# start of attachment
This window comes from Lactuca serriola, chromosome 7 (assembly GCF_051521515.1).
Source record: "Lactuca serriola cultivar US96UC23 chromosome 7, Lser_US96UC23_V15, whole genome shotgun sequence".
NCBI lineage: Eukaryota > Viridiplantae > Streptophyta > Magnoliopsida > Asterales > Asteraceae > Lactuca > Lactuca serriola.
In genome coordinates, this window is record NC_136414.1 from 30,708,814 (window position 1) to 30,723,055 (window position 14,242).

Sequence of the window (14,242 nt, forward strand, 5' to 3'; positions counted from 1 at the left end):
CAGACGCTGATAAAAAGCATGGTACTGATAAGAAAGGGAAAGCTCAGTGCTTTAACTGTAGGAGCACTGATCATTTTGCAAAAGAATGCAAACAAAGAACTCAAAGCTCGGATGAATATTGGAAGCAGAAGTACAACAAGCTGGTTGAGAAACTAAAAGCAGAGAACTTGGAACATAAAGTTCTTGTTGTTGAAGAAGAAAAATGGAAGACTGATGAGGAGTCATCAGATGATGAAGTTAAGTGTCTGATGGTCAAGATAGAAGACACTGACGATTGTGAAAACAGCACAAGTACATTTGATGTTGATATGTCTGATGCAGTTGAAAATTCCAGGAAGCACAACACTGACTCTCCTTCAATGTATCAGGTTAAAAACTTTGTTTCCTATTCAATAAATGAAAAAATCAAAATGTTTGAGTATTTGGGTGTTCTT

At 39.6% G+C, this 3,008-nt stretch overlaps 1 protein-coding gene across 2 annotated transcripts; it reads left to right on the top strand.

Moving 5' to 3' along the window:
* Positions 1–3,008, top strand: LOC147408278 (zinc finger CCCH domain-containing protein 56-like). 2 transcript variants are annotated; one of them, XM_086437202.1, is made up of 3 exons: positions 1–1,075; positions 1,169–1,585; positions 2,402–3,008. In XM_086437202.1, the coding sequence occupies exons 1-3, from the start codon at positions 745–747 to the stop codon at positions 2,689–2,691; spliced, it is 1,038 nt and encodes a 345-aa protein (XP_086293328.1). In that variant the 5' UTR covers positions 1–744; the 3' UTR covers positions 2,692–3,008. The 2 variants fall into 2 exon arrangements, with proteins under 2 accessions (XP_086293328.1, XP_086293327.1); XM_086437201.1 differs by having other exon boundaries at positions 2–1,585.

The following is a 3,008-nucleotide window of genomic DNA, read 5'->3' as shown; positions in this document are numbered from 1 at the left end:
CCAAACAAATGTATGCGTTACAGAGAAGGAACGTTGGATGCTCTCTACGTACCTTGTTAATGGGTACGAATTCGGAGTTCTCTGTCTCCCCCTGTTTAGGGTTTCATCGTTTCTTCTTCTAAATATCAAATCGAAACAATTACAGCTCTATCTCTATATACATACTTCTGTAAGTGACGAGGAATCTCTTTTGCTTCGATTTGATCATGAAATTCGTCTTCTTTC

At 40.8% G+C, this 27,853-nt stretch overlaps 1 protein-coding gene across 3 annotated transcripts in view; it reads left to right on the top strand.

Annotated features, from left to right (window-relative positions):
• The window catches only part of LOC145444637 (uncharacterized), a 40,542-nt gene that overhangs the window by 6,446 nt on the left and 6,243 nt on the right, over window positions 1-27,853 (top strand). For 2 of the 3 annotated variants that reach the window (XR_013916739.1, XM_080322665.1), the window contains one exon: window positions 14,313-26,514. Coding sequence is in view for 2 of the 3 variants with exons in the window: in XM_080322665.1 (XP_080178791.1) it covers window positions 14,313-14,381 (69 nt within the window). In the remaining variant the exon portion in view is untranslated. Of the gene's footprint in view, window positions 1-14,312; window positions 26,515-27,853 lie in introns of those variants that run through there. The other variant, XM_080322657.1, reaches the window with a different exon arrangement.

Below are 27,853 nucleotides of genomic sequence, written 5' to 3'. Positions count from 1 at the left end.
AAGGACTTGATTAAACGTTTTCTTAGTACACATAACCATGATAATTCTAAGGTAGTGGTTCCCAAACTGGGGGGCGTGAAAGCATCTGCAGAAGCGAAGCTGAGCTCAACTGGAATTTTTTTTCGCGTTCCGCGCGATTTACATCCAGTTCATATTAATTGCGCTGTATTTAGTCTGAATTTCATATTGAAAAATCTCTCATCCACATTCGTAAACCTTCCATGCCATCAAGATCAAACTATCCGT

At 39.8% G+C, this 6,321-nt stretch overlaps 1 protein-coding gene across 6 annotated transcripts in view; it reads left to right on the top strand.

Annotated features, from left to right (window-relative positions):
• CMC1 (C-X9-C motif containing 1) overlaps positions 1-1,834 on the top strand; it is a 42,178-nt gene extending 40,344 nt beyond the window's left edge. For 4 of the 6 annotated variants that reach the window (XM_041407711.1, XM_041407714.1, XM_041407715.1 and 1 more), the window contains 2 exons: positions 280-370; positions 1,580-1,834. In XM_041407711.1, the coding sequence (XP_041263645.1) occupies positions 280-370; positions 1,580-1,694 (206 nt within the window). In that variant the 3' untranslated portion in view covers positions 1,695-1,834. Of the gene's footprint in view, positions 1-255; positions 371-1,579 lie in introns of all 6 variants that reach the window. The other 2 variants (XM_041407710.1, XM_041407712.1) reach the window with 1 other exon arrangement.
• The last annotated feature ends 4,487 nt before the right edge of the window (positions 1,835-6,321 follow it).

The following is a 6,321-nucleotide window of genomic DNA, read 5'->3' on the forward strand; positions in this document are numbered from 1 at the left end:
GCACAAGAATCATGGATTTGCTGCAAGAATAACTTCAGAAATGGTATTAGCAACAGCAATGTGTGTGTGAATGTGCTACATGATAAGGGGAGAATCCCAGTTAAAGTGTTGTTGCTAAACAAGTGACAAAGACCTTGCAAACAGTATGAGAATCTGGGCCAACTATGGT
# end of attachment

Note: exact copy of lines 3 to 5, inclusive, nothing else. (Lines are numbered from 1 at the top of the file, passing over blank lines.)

NCBI lineage: Eukaryota > Viridiplantae > Streptophyta > Magnoliopsida > Asterales > Asteraceae > Lactuca > Lactuca serriola.
In genome coordinates, this window is record NC_136414.1 from 30,708,814 (window position 1) to 30,723,055 (window position 14,242).

Sequence of the window (14,242 nt, forward strand, 5' to 3'; positions counted from 1 at the left end):